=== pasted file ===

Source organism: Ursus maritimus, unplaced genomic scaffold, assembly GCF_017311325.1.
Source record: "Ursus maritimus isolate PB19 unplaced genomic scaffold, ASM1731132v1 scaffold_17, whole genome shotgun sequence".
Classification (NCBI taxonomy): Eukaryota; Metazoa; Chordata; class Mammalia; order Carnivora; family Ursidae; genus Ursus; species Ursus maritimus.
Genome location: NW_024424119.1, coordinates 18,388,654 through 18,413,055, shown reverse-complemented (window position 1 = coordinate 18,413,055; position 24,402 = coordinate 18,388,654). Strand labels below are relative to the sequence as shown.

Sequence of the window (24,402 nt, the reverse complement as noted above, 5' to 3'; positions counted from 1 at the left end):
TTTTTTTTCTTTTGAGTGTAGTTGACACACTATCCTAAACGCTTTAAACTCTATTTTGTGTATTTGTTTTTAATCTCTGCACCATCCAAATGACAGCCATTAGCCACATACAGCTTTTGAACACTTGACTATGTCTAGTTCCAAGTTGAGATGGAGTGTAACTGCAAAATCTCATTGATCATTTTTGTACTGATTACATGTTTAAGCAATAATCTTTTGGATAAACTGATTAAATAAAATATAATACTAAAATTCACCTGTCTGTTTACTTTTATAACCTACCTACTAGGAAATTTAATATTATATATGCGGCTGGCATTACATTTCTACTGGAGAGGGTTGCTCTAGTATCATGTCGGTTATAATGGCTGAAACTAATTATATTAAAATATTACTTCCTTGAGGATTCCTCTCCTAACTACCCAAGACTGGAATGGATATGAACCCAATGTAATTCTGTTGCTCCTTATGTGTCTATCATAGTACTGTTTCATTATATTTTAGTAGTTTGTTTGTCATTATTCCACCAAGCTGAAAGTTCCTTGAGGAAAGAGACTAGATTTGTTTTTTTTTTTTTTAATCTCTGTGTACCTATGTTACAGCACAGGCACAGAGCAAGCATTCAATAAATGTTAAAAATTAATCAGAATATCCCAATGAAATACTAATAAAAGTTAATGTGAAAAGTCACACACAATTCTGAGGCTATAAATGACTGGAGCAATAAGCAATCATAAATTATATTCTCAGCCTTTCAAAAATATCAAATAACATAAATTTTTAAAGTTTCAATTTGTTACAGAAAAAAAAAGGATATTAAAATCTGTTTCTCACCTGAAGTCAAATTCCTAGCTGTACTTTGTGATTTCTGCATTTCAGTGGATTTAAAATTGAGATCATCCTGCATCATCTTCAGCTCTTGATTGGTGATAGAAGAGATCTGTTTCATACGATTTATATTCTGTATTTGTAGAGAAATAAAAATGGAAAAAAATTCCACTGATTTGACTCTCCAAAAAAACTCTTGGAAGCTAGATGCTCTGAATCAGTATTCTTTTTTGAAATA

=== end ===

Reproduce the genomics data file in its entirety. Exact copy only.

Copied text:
Source organism: Ursus maritimus, unplaced genomic scaffold, assembly GCF_017311325.1.
Source record: "Ursus maritimus isolate PB19 unplaced genomic scaffold, ASM1731132v1 scaffold_17, whole genome shotgun sequence".
Classification (NCBI taxonomy): Eukaryota; Metazoa; Chordata; class Mammalia; order Carnivora; family Ursidae; genus Ursus; species Ursus maritimus.
Genome location: NW_024424119.1, coordinates 18,388,654 through 18,413,055, shown reverse-complemented (window position 1 = coordinate 18,413,055; position 24,402 = coordinate 18,388,654). Strand labels below are relative to the sequence as shown.

Sequence of the window (24,402 nt, the reverse complement as noted above, 5' to 3'; positions counted from 1 at the left end):
TTTTTTTTCTTTTGAGTGTAGTTGACACACTATCCTAAACGCTTTAAACTCTATTTTGTGTATTTGTTTTTAATCTCTGCACCATCCAAATGACAGCCATTAGCCACATACAGCTTTTGAACACTTGACTATGTCTAGTTCCAAGTTGAGATGGAGTGTAACTGCAAAATCTCATTGATCATTTTTGTACTGATTACATGTTTAAGCAATAATCTTTTGGATAAACTGATTAAATAAAATATAATACTAAAATTCACCTGTCTGTTTACTTTTATAACCTACCTACTAGGAAATTTAATATTATATATGCGGCTGGCATTACATTTCTACTGGAGAGGGTTGCTCTAGTATCATGTCGGTTATAATGGCTGAAACTAATTATATTAAAATATTACTTCCTTGAGGATTCCTCTCCTAACTACCCAAGACTGGAATGGATATGAACCCAATGTAATTCTGTTGCTCCTTATGTGTCTATCATAGTACTGTTTCATTATATTTTAGTAGTTTGTTTGTCATTATTCCACCAAGCTGAAAGTTCCTTGAGGAAAGAGACTAGATTTGTTTTTTTTTTTTTTAATCTCTGTGTACCTATGTTACAGCACAGGCACAGAGCAAGCATTCAATAAATGTTAAAAATTAATCAGAATATCCCAATGAAATACTAATAAAAGTTAATGTGAAAAGTCACACACAATTCTGAGGCTATAAATGACTGGAGCAATAAGCAATCATAAATTATATTCTCAGCCTTTCAAAAATATCAAATAACATAAATTTTTAAAGTTTCAATTTGTTACAGAAAAAAAAAGGATATTAAAATCTGTTTCTCACCTGAAGTCAAATTCCTAGCTGTACTTTGTGATTTCTGCATTTCAGTGGATTTAAAATTGAGATCATCCTGCATCATCTTCAGCTCTTGATTGGTGATAGAAGAGATCTGTTTCATACGATTTATATTCTGTATTTGTAGAGAAATAAAAATGGAAAAAAATTCCACTGATTTGACTCTCCAAAAAAACTCTTGGAAGCTAGATGCTCTGAATCAGTATTCTTTTTTGAAATA